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The Rise of Boomer Volunteering

Sarah Palmer -
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July 4, 2012

There’s been a lot of “Baby boomer voluntourism is a new trend” talk lately, so to keep from rehashing old news, let’s skip the what-can-they-do chat (by the way, the answer is “everything”), and get into the why and how for this article. Why are boomers volunteering abroad? And how are they drawn to a service program?

Why do boomers volunteer?

In researching this article, it became immediately apparent that one could write a whole book on that question alone. A few main points, though:


Let’s use my parents as examples. They got married pretty young and had my brother and me in their early 20s. As you can imagine, this kept them from saving much for quite some time. Not only did mum and dad have two kids to care for, but they also had to pay down student loans, a car, credit cards, and a house. Traveling abroad just didn’t happen in their universe, much less volunteering (and paying to volunteer!) abroad.

Fast forward to 2012: Mum and dad have worked steadily over the past 20-something years, and wouldn’t you know it, they’ve started saving a heck of a lot more once Lance and I moved out! And when I went off to college, they began traveling abroad; they can totally hop around Europe and stay in cozy lil’ B&Bs now, rather than road tripping to Virginia and crashing with family.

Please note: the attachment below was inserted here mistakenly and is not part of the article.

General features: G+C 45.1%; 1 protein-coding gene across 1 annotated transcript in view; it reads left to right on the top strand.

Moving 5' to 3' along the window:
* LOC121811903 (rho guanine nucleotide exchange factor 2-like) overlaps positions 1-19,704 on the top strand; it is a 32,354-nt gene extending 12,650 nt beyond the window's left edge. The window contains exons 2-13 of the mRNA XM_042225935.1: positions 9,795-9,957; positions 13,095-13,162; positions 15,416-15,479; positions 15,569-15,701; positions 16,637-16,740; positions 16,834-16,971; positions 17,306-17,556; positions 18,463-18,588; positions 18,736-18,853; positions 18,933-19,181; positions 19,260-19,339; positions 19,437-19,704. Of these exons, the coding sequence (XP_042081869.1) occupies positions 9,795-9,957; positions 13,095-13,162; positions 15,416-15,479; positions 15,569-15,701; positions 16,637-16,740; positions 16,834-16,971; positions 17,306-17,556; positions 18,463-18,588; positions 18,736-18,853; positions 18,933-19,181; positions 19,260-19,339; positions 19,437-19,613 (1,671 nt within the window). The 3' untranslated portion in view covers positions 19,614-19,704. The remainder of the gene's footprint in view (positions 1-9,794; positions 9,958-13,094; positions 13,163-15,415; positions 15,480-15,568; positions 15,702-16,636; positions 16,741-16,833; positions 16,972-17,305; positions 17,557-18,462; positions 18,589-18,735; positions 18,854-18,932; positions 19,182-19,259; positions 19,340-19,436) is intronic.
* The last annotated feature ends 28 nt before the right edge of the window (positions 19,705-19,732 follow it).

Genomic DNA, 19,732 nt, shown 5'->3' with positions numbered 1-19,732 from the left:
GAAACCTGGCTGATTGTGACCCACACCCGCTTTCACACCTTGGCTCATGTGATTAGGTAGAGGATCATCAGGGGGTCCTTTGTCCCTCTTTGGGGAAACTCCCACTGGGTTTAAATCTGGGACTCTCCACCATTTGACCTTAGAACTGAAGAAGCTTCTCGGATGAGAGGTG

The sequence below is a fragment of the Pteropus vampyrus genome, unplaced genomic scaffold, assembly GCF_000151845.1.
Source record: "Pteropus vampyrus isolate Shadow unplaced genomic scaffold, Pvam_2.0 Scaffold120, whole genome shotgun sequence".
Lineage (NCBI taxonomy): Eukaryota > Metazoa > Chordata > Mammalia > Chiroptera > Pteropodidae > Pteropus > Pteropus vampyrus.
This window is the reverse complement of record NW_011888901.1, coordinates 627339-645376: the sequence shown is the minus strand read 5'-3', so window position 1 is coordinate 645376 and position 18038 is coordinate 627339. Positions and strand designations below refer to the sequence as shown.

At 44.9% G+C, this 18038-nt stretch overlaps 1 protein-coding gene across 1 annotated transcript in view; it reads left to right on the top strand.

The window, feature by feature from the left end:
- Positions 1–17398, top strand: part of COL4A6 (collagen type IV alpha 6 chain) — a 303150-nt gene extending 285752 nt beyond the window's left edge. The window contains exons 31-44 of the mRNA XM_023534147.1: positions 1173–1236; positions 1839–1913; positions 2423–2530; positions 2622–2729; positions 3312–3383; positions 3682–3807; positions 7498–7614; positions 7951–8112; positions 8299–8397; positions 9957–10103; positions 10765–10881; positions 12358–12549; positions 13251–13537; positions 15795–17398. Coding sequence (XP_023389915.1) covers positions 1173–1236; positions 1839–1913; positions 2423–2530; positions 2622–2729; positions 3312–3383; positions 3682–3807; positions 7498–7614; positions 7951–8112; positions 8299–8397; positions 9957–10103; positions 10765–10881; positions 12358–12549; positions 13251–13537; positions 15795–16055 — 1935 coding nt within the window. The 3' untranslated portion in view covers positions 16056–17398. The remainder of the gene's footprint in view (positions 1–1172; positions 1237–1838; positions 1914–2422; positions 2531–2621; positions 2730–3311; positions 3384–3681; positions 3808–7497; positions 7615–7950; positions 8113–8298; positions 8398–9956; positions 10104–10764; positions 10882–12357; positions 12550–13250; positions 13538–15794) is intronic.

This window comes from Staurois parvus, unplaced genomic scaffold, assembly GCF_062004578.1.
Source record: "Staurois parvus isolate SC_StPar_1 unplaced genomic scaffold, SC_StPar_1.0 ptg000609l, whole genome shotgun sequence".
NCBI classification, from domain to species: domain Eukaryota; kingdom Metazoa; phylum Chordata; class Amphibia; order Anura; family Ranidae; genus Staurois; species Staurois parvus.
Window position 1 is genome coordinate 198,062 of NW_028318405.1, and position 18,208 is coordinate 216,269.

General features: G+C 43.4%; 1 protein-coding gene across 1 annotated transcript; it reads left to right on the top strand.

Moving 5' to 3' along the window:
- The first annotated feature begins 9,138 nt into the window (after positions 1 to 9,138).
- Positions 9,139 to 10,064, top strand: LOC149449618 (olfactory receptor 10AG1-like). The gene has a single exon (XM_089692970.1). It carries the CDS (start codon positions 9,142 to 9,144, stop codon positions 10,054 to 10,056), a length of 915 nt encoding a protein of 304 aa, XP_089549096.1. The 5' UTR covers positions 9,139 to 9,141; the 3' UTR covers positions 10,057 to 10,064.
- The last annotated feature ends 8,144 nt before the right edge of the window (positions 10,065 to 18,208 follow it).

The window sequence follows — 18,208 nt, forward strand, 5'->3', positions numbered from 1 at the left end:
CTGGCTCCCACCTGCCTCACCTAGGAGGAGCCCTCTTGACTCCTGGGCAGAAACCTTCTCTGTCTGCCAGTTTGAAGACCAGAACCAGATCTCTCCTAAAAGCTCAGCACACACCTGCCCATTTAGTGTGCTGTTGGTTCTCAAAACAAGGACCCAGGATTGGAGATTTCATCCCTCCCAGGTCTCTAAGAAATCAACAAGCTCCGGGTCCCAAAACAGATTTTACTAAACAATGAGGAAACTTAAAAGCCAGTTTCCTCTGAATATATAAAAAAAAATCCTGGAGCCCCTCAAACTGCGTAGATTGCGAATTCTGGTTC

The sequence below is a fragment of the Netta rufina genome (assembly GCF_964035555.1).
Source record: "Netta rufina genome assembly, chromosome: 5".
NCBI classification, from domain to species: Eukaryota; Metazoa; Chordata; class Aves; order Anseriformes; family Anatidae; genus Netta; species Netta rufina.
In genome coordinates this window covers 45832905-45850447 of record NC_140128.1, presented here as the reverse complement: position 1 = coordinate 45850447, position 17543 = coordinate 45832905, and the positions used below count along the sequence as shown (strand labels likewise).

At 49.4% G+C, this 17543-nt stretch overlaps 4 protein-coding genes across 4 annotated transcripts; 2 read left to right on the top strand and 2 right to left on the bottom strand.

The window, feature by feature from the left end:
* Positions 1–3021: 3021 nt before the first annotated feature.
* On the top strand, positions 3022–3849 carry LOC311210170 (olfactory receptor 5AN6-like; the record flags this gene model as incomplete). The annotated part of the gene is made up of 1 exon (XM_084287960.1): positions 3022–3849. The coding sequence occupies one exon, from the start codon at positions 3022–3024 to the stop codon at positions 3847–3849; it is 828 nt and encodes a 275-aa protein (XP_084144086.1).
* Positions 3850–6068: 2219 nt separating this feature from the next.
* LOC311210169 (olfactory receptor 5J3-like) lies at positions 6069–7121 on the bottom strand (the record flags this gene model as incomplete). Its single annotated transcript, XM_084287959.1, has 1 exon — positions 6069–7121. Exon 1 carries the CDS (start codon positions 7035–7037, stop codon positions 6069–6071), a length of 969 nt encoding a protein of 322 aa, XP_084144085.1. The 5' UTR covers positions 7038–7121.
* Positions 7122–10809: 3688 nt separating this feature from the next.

Again using my parents as an example: They have more time saved up than when they were younger. First of all, dad’s worked at the same place for 15 years, so he’s got a good deal of annual leave. Mum is a consultant with her own hours and her own office, but she could only do it after so many years’ gaining the skills and expertise needed to go it alone. If she wants to work remotely (like from Southeast Asia, as she’s mentioned recently), she just needs a reliable Internet connection.

Between having more money and more time, all of their vacations are overseas; and now they muse about retiring in a few years, living on a boat, and traveling from country to country for as long as they want.


When mum was a kid, she wrote a letter to President Nixon asking if she could join the Peace Corps - basically the only volunteer abroad program in America at the time. Of course she was like, twelve years old, so she couldn’t join just yet, so she got a nice response saying she should get involved with her community, and maybe when she was older she could go to Ghana.

I asked her why she never joined (aside from gettin’ hitched at 21), and she said, “I could go abroad, but I need toilet paper.”

Volunteer abroad programs not only offer a variety of service opportunities, but some have also gone the way of getting down and dirty during the day, and providing comfort (and two-ply TP) at night. There are way more options now than Peace Corps, and a good number of these companies offer side trips and excursions that just weren’t available (or readily available) when baby boomers were younger.
What draws them in?

International Volunteer Card brought up a really great point that gets to the meat of this question: baby boomers see volunteering as optional. Rather than being motivated by a sense of duty, as their parents were, volunteering is viewed as an additional incentive to their trip overseas. The 50+ crowd volunteer not just for the sake of volunteering, but also to have a fantastic experience in another country, while still being comfortable, certain that their needs are met, and satisfied with the overall experience.